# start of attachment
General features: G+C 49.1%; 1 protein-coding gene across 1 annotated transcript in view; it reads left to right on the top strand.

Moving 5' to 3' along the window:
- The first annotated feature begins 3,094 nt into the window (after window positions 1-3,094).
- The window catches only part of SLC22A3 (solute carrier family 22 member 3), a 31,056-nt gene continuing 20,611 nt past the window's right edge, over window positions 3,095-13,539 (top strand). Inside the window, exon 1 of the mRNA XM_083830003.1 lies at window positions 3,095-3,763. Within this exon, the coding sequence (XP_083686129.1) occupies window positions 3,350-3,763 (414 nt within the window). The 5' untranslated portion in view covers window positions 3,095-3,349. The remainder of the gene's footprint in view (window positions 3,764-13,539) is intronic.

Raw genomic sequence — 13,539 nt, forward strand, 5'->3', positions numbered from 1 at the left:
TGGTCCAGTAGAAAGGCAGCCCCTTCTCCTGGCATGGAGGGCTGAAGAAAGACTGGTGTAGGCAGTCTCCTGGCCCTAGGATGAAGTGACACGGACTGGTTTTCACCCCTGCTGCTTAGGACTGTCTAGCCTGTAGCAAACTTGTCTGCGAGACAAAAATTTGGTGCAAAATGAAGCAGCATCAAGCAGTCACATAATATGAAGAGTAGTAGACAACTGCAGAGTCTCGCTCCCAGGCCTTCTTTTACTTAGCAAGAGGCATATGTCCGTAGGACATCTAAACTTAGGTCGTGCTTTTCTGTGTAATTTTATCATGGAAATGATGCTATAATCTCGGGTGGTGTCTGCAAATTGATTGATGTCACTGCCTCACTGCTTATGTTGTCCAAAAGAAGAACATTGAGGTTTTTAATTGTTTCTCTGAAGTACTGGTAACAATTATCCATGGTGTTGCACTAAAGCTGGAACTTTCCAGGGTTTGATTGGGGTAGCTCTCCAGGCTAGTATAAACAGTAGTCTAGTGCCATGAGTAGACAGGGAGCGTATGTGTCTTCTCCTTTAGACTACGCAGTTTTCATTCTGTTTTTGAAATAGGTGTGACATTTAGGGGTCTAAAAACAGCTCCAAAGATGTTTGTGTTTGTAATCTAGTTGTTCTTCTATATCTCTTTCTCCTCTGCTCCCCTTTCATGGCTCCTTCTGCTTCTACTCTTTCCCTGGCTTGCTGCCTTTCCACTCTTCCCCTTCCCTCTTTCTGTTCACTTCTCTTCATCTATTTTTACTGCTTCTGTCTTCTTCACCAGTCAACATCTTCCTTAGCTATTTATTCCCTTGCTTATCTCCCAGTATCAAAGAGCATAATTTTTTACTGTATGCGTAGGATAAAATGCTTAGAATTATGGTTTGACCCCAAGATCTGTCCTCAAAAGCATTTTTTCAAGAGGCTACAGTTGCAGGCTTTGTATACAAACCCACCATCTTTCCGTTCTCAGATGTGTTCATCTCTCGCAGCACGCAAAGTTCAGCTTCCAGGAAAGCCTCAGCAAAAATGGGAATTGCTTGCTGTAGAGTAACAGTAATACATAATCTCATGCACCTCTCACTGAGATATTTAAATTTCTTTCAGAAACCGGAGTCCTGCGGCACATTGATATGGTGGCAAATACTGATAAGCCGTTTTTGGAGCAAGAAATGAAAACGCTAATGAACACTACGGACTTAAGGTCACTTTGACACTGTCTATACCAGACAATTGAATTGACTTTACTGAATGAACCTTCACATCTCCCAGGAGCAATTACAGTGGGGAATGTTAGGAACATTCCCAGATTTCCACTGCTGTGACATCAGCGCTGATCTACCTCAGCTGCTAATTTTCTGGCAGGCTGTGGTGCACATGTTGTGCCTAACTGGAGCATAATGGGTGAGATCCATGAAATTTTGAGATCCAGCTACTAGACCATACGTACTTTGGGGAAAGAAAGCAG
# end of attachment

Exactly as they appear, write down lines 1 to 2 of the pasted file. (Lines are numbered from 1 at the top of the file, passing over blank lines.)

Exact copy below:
General features: G+C 49.1%; 1 protein-coding gene across 1 annotated transcript in view; it reads left to right on the top strand.

Moving 5' to 3' along the window: